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Javi’s Story. Loss and death.

Mama, hermana, perdoneme pero ya no puedo mas. Mother, sister, pardon me, I cannot go no more.

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Illustration by A Journey through NYC religions

Illustration by A Journey through NYC religions

 

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Thursday, November 29, 2012

I do not know what part of the mountain we are in. I eat two more pieces of my sandwich, because I am very hungry and I need the energy. I don’t have much water. At least, we are almost to the highway. In the evening we walk some more. I am optimistic.

When we stop to rest for a while, I drink the last water in my bottle.

It seems like it is going to rain. I do not have a jacket, just a plastic bag on my body. I remark that if the rain comes down, I am going to die because of the cold. A young man of the group gives me one of his jackets. It is warm and fits me very well. We start to walk again and, thank God, the rain doesn’t fall down.

 

Friday, November 30, 2012

Yesterday was supposed to be our last day of walking, but, weird, we have not gotten to the red light.

The trees here are big and spread out, and their shade feels very good. I eat the last two pieces of my sandwiches , and I do not have any more water. Yesterday, we started to walk and I was so tired that I could not feel my legs. Too much walking, and I have not eaten much. The thick soles of my shoes have many thorns in them. El Mosco is all over us, but we are able to hide again in the grass and caves.

We see the red light in the distance, but we never get to it. I hope today we do. God, I only ask that you protect my mom and sister.

Javi with thorns

Javi in Texas. Photo illustration: Tony Carnes/A Journey through NYC religions

 

Saturday, December 1, 2012

At 5:00 AM we stop our walking to find a secure place in the middle of tall grass and bushy trees to hide during the day.  We can hear the sound of the cars running on the highway. I cannot believe that we were almost there!

After waking up this morning, I see the bones of many animals around us. I also notice a young man sitting next to a tree. He is not someone in our group, so I approach him to ask if he is okay.

Hola, ¿como esta?” “Hello, how are you?”  I ask. He doesn’t seem to hear me so I repeat it three times. I duck down to lift him up and leap back. A snake and worms are eating his stomach, and he looks like he has been dead for two days.

The sun is burning, and I do not have any more food. I only have some green water that I took from a small pool. Right now, the dry wood that is all around me looks edible.

“Todo esto lo hago por amor a usted mama y hermana, y por la promesa que hice a mi padre.” “I do it all for love of you mom and sister, and the promise I made to my father.”

Everybody is tired, but we start to walk again tonight.  Finally, I cannot walk any more. I can’t feel my legs, and my feet are bleeding because of the thorns.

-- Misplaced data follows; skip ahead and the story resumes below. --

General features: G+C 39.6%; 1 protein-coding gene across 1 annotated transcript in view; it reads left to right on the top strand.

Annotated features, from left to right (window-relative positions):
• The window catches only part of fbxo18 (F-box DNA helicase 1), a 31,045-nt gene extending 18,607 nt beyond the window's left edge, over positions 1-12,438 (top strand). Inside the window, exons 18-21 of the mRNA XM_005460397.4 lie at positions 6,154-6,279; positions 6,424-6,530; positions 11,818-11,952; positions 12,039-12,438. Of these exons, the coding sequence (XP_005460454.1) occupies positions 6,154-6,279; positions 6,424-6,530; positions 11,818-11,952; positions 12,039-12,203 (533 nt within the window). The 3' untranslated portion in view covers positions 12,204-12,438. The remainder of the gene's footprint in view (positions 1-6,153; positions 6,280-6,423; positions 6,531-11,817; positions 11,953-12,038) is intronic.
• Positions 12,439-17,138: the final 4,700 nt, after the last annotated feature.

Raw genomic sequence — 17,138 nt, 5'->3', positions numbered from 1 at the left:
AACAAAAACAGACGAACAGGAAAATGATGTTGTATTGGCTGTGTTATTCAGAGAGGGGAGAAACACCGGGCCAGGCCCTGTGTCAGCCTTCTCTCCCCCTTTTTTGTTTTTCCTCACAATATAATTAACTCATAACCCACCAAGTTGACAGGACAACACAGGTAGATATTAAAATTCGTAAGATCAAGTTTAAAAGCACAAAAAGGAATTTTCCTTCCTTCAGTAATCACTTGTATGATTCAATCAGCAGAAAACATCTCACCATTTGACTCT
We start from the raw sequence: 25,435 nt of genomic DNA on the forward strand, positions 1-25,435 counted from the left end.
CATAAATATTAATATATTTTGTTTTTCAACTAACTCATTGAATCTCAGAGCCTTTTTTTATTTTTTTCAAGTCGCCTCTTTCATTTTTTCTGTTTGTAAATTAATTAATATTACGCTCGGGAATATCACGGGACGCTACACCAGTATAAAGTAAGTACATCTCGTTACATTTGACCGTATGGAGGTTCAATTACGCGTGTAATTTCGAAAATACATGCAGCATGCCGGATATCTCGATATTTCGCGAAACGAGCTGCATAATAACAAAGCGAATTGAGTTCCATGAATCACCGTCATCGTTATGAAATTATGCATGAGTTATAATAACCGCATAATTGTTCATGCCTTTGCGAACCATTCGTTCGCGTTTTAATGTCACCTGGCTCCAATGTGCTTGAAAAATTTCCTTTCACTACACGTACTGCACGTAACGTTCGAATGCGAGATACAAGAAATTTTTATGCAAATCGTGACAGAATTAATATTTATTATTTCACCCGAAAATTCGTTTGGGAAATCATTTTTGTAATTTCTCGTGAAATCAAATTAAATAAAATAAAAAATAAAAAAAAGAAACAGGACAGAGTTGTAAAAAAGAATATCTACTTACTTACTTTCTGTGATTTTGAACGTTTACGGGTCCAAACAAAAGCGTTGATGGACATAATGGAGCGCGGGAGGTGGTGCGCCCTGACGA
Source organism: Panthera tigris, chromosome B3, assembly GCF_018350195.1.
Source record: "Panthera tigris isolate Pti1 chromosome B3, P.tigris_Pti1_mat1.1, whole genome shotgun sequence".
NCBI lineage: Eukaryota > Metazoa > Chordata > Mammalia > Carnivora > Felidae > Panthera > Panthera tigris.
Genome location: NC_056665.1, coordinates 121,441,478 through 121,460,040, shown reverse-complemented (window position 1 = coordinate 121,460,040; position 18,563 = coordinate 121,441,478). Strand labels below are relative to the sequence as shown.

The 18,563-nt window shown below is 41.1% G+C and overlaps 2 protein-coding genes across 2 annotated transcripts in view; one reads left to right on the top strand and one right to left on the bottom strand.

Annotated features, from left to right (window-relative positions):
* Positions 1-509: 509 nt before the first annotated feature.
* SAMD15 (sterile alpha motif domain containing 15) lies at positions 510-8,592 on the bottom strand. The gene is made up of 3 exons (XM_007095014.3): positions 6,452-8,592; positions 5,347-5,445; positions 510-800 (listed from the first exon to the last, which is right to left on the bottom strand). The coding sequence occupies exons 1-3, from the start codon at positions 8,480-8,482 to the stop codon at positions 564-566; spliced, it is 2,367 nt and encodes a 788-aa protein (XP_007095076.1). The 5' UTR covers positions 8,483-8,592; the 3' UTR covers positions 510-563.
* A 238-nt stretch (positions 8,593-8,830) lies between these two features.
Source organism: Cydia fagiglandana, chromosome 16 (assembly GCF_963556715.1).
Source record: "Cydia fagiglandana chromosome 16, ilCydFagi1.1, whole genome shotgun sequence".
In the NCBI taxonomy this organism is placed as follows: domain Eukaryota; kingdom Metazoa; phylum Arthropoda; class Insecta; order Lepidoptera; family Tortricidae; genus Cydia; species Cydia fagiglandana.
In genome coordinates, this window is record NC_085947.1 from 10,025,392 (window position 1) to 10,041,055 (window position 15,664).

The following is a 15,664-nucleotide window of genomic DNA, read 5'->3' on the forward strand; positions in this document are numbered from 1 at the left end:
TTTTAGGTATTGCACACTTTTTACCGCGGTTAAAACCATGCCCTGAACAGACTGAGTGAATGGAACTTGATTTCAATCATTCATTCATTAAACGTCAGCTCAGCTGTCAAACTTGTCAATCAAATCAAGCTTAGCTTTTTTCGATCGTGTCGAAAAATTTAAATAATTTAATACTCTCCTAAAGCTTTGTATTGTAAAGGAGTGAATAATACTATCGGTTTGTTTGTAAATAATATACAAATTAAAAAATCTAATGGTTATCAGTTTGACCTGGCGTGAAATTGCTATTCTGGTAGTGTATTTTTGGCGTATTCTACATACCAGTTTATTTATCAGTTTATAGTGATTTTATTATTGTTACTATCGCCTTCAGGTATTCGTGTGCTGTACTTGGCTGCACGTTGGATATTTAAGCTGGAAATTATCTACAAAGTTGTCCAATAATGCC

Thorns in border region of Texas. Photo: Tony Carnes/A Journey through NYC religions

Thorns in border region of Texas. Photo: Tony Carnes/A Journey through NYC religions

I just want to stay in the middle of the mountain and die there. El Mosco again is following us so we jump into a ravine with grass as tall as my body and big rocks.

After the police leave, we get out of the ravine. Everybody starts complaining that we have walked a lot and haven’t got to the highway. Nobody has food or water.

In the distance we see a pool and run toward it. I run to the pool, fast! I wash my face and my head and drink water—but I drink too much water. I am so happy. I feel like I am in Heaven with this water.

Later, as I look at the water in my bottle, I cannot believe the kind of water that I drank. I realize that it was a cow pool. The water is green and has small worms and tadpoles. Yet, I keep this water. If I throw it away, I will surely die. Instead, I cover the mouth of the bottle with my shirt to strain the small animals from my throat.

I think back to what the coyote told us. He said that we only are going to walk for four or five hours a day, for three days. By now we’ve walked a lot more than that. I dream about eating food that is good and sustainable.

More thorns, Texas. Photo: Tony Carnes/A Journey through NYC religions

More thorns in border region of Texas. Photo: Tony Carnes/A Journey through NYC religions

 

Sunday, December 2, 2012

I am a thorn man.

I do not know if I am still alive or dead. I have not eaten for two days. The water in my bottle is too salty, and it makes me thirstier. I see visions. I see a river flowing in the distance, I see trees with fruit, but I cannot go over there because the police will see me.

I do not know how I have the energy to walk today. I am just ambling with no sense. I feel like a zombie, eating a dry stick and some leaves that I’m not sure are eatable. We repeat the same thing: walking, running, hiding inside of the tall grass, walking.

I am separated from my group. I find a refuge of dry leaves and lay down under them.

My dreams and my love for my family brought me here. But here everything seems to be over. My seventeen years are disappearing in this mountain. No one will find me. I hear the Coyote’s bird sound, and I do not care. I am staying here …

I feel the sun burning my skin. I roll over and vomit green water and blood. Now, my stomach is really empty. I cannot anymore. I give up. Mama, hermana, perdoneme pero ya no puedo mas. Mother, sister, pardon me, I cannot go no more.

I thank you God for the opportunity to meet new soils. Now, please come here and take me with you.

Here lies Francisco Reyes…

 

 

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Read previous installment of Javi’s Story. Meets El Mosco, “The Bug”

Next: what happened after Javi drops down for dead?

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